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James Bessen's Latest Paper on Software Patents
Monday, June 27 2011 @ 04:00 PM EDT

Anyone who has studied software patents and the debate about their utility has surely run across the work of James Bessen. We have certainly mentioned his past papers co-authored with Robert Hunt, Michael Meurer, and Eric Masking, and the Bessen/Meurer book, Patent Failure, takes an in-depth look at why our U.S. patent system does not work well with certain technologies, particularly software. Prof. Bessen has a new paper out entitled "A Generation of Software Patents." Not surprisingly, in the paper Bessen writes that "it is hard to conclude that software patents have provided a net social benefit in the software industry."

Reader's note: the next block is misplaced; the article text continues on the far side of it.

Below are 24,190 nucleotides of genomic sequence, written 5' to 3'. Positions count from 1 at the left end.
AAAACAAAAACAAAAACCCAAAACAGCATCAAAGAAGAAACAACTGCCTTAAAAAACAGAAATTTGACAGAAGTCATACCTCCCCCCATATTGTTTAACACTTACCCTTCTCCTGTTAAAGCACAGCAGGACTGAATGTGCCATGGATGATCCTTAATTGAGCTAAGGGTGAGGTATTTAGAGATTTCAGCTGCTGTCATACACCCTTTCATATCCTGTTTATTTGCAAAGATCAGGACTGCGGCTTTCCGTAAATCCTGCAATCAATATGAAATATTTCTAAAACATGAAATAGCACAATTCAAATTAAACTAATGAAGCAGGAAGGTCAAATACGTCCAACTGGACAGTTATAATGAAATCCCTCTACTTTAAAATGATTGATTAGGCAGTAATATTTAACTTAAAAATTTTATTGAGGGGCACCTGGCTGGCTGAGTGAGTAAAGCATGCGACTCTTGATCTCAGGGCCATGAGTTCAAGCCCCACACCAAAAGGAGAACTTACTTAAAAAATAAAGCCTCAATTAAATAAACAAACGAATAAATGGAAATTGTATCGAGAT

This paper is largely a compilation and survey of the literature on software patents, both for and against, that has published over the last several years, and it contains a number of useful nuggets. For example, while some have asserted that patents are important to software start-ups (see, High Technology Entrepreneurs and the Patent System: Results of the 2008 Berkeley Patent Survey, Stuart Graham et al, 24 Berkeley Tech. L.J. 1255, 1270-71 (2009) [PDF], in which they found "67% of software startups backed by venture capital held patents", Ron Mann conducted a regression analysis and found that “patenting practices have at best a minuscule ability to predict the success of a venture-backed software startup.” (See, Ronald. J. Mann & Thomas W. Sager, Patents, Venture Capital, and Software Start-ups, 36 Res. Pol'y 193, 197 (2007) [PDF]. Suffice it to say, there is some worthwhile reading in this paper and the various works referenced in it. Enjoy.

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